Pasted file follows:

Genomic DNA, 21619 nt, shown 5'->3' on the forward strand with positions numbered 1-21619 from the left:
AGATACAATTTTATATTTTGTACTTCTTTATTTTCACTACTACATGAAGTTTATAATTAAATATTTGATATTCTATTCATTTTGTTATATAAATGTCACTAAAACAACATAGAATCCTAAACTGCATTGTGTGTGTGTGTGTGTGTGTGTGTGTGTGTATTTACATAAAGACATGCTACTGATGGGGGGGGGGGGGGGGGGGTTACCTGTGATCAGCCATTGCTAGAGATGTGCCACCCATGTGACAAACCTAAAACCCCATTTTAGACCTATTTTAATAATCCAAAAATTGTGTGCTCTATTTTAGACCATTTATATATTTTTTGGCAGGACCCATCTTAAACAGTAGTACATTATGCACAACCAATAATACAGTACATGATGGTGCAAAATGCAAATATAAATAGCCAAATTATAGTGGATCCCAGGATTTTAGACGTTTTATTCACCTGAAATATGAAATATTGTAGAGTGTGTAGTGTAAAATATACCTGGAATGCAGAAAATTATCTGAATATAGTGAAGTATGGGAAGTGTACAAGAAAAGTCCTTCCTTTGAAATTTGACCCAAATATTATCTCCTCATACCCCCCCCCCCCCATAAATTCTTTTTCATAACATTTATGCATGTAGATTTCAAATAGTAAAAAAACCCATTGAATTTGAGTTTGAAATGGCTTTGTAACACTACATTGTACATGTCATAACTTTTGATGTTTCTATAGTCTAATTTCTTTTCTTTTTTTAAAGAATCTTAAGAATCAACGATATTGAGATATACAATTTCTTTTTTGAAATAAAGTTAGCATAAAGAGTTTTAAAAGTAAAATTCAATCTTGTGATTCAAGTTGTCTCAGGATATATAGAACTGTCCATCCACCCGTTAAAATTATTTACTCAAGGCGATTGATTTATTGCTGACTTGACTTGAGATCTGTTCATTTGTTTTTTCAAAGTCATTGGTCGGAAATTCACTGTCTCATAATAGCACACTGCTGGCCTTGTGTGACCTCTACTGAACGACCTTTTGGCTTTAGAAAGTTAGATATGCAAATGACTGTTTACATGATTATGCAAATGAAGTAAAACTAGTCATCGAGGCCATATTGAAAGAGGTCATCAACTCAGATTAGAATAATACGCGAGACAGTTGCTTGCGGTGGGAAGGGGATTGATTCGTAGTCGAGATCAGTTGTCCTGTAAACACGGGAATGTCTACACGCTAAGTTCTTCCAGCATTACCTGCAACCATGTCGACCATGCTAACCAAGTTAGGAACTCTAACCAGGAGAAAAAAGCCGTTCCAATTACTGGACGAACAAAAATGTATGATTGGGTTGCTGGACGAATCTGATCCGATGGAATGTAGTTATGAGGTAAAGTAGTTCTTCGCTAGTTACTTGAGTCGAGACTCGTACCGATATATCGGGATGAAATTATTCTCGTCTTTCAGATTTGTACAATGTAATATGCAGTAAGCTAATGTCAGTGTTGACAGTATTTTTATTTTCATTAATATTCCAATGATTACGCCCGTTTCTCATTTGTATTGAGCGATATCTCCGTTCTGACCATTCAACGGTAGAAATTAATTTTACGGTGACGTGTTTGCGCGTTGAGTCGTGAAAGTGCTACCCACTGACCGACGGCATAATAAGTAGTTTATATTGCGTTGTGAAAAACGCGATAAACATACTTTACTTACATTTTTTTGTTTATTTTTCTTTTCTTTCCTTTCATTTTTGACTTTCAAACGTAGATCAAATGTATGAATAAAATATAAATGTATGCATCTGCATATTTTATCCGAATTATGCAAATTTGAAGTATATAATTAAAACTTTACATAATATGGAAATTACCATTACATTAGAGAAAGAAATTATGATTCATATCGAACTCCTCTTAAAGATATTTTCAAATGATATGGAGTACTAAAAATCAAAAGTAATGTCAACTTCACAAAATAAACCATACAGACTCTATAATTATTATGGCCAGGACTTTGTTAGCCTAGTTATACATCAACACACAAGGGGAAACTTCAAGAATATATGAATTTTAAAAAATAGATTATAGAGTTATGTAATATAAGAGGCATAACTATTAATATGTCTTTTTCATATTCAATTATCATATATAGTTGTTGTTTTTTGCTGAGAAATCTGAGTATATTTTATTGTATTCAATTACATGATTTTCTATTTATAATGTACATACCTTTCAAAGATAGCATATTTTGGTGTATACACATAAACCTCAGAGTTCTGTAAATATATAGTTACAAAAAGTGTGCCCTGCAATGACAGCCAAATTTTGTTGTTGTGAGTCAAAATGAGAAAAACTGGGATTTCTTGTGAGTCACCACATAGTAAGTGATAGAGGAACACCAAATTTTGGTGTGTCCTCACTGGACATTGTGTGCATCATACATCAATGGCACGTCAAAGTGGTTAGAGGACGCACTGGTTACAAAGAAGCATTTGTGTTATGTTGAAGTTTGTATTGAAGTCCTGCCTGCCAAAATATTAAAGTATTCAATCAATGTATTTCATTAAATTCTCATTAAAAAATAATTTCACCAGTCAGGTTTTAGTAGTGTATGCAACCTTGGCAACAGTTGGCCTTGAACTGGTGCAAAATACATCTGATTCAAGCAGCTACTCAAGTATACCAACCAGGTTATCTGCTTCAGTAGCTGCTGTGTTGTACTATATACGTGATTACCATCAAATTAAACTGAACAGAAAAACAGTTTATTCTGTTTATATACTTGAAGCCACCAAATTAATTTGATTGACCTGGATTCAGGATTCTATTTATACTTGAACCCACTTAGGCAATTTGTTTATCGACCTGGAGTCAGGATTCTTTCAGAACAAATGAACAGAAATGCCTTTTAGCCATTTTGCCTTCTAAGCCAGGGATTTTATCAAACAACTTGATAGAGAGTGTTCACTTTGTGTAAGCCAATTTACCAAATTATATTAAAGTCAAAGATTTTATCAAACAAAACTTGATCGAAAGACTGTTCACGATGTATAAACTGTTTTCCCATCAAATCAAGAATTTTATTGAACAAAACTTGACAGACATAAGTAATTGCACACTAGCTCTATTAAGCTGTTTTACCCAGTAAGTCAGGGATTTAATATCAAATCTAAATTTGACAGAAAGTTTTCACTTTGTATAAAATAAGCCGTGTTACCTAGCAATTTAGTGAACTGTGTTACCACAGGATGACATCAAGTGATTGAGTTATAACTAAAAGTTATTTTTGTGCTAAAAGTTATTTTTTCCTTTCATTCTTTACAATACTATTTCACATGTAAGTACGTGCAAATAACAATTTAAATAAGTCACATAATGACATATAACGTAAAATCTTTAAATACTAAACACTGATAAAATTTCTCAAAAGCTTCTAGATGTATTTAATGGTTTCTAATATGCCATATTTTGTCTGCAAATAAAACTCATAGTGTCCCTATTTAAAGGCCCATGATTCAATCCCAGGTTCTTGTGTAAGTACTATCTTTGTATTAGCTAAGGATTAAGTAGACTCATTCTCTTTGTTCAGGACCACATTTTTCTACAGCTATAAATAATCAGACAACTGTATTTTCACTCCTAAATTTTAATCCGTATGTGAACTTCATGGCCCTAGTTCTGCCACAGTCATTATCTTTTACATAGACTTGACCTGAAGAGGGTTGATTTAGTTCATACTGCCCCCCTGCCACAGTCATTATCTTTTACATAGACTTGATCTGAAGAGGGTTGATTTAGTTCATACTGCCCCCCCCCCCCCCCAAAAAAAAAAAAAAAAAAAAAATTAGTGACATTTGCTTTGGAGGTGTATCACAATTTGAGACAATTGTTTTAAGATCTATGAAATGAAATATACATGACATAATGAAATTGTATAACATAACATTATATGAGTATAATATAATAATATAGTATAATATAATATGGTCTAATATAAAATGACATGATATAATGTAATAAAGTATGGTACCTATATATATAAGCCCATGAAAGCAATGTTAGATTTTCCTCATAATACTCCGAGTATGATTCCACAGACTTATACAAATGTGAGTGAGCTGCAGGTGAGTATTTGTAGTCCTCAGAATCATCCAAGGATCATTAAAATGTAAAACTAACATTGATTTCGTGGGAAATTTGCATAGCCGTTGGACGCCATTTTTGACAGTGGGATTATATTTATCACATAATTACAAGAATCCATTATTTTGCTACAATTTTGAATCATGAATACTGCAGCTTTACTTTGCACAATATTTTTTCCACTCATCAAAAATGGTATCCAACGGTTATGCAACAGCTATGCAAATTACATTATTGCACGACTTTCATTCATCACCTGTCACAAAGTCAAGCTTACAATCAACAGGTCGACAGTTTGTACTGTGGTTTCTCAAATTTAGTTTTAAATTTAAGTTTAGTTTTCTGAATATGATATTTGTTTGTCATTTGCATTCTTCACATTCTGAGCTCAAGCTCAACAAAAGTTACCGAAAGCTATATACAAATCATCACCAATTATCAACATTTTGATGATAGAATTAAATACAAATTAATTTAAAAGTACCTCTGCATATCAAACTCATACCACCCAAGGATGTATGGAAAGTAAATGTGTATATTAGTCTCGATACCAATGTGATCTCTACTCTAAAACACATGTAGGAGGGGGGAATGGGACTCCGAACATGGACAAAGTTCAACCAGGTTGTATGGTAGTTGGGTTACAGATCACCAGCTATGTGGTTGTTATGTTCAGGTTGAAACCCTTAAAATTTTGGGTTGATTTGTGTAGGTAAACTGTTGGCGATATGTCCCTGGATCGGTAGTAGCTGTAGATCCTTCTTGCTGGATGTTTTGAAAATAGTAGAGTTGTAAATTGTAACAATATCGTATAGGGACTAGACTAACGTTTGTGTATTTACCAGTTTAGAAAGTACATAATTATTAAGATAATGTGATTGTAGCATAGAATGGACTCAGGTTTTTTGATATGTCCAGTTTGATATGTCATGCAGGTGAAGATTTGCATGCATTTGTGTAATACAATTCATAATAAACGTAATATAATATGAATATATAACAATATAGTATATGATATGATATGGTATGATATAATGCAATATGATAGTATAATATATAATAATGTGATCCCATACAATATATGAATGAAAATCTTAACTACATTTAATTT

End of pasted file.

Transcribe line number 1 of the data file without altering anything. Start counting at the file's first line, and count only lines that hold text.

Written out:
Genomic DNA, 21619 nt, shown 5'->3' on the forward strand with positions numbered 1-21619 from the left: